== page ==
Brian came back from Sweden disillusioned. He’d been assuming he’d get back together with his wife and daughter, but as Teresa suspected, Brian’s wife probably has a relationship – or at least a full life without Brian – in Sweden.
It’s funny how Brian insists on keeping his relationship with Teresa a “secret” even though everyone in Fire Island knows about it.
After an early haircut today, I went to the lawyers’ office, where Mary gave me the documents I need for my hearing in Broward County court tomorrow.
Mary had called yesterday, saying I needed to pick up the copy of the credit union complaint I’d sent them, along with a copy of my bankruptcy petition, to show the judge.
To me, these lawyers don’t seem on top of things. I had to tell her when my creditors’ meeting was.
Luckily, the court date tomorrow is at 1:30 PM, so I don’t have to miss classes.
Wednesday, January 9, 1991
8 PM. Today I got up early, as usual, and made it to BCC half an hour before my 8 AM English 101 class.
After the Writing Lab people came in and talked to my students, I told them about the AT&T Writer’s Workbench lab and the library orientation.
At Central Campus, they try to do too much in English 101: all this stuff, plus the research paper and CLAST practice. No wonder the failure and withdrawal rate is so high.
I got my student histories today, and the only A’s or B’s my current English 102 students got were from me or Richard Applebaum. Well, at least they’re used to C’s and D’s.
About a third of the class was there for the first time, so I had to repeat myself, but I did start talking about writing.
Dr. Grasso said hi as I left the building; perhaps I only imagined that she felt sheepish about taking away my third class. But she sent around a notice to the full-timers about a lit course that had opened up in the evening.
Home for the rest of the rainy morning, I exercised, listened to the radio, watched the hopeful reports from Geneva – Baker and Aziz were meeting for much longer than expected, a good sign according to everyone – read the paper and prepared for my noon English 102, which I went to after lunch.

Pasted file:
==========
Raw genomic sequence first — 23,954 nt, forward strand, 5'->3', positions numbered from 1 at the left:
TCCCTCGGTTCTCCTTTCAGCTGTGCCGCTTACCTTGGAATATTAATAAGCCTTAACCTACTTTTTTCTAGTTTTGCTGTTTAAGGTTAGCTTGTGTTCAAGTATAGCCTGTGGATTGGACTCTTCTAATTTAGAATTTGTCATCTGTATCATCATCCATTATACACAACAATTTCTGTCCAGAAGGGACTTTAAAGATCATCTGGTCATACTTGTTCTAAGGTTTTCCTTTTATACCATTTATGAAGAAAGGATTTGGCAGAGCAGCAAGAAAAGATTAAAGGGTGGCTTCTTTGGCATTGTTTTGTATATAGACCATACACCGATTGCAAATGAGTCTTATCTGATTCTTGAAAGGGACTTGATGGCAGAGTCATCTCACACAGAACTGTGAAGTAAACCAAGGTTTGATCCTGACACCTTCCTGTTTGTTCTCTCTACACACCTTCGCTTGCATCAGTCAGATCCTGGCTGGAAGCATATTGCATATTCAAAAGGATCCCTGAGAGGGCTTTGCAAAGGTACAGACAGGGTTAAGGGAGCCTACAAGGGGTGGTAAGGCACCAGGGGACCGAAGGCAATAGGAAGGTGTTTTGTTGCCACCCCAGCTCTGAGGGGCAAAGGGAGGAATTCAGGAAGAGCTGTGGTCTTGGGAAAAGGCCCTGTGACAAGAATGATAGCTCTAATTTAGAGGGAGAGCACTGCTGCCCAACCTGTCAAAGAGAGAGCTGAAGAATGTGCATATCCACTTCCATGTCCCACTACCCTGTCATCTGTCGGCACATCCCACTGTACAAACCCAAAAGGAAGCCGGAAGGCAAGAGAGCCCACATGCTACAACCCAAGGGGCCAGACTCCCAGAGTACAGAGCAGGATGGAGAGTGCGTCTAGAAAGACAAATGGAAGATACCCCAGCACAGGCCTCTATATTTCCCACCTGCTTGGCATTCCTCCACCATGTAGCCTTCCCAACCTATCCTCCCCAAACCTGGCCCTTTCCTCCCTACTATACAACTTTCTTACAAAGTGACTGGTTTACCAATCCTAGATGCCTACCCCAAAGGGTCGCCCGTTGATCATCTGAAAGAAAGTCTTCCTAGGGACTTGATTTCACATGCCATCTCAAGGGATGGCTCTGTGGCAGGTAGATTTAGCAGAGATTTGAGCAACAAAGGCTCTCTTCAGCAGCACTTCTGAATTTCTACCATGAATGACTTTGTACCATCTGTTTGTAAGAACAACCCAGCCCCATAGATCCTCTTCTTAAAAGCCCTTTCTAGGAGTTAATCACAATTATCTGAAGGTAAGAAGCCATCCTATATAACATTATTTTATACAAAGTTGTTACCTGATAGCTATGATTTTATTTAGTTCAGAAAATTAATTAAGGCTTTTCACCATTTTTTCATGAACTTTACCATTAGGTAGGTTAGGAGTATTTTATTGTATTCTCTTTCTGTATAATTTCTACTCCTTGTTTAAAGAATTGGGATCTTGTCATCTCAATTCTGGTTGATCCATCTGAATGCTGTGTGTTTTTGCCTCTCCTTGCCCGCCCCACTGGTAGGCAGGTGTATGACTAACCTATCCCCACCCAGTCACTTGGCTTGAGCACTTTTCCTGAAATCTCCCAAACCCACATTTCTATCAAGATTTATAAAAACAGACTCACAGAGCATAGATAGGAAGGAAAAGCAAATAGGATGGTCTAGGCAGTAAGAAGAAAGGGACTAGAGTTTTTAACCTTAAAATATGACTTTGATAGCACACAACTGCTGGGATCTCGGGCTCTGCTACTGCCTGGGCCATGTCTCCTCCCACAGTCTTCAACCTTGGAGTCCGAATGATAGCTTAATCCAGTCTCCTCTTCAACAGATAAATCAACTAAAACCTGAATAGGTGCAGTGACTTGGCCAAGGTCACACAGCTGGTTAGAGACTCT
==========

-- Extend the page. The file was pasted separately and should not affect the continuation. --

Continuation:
I talked about literature, fiction, poetry and drama in general terms. Some of the people have brains, but it’s always easy to overestimate students before seeing them try to write essays.
For $20 an hour, I don’t plan to work as hard as I did last term, but oddly enough, I can see I’m a better teacher this term because I have more time to prepare and deal with students individually.
I made it to the courthouse by 1:20 PM. A young woman judge was holding pretrial conferences, and luckily, Broward Schools Credit Union vs. Richard Grayson was called early.
I showed Her Honor my bankruptcy petition, and she stayed this case pending the outcome of that case.
I’m definitely taking my money out of the credit union, but not just because they’ve sued me: the Rhode Island situation has made people aware that BSCU isn’t federally insured, and as the Herald’s financial editors wrote in a column, anyone who puts his money in one of those credit unions deserves what he gets.
As I got into the car, I heard Baker’s press conference. There was no progress in all those hours of talk. Aziz refused to take Bush’s letter to Saddam, and the Iraqis just kept repeating their positions, the Americans repeated theirs, and war looks more likely.
The rest of the afternoon featured pessimistic press conferences by Aziz and Bush, who’s asked Congress for a UN-like resolution giving him the authority to use force after the January 15 deadline. He’ll probably get it, too.
I think it’s still possible that last-minute talks with the UN Secretary-General, the Europeans or Algerians can settle things without military action, but at this point I think the U.S. wants to end all this back-and-forth.
If we’re going to have war with Iraq, let’s have it sooner rather than later and try to conclude it as quickly and bloodlessly as possible and bring back our troops. We’ve got a sinking economy and lots of problems at home we need to concentrate on.
At 4 PM, I went back to BCC for my FAU class in Food and Nutrition. I’m the only non-degree student except for a teacher who needs recertification.
Jeff, one of my South Campus students from the fall of ’89, is in the class. He’s a bodybuilder and a nice kid but sort of boring.
The teacher, Ms. Holland, is a registered and licensed dietician in private practice. She talks with a Jewish/Long Island accent and is the type of petite dynamo who does five jobs and manages to take care of herself.
She asked everyone about their exercise habits and made the non-exercisers promise to start.
Ms. Holland’s orientation seems to be commonsensical, not faddish, but she doesn’t like additives, and I’m probably going to find out I shouldn’t be eating Simple Pleasures or other low-fat goodies I enjoy.
For what comes out to less than $10 a class, it’s a cheap diversion. I may learn something.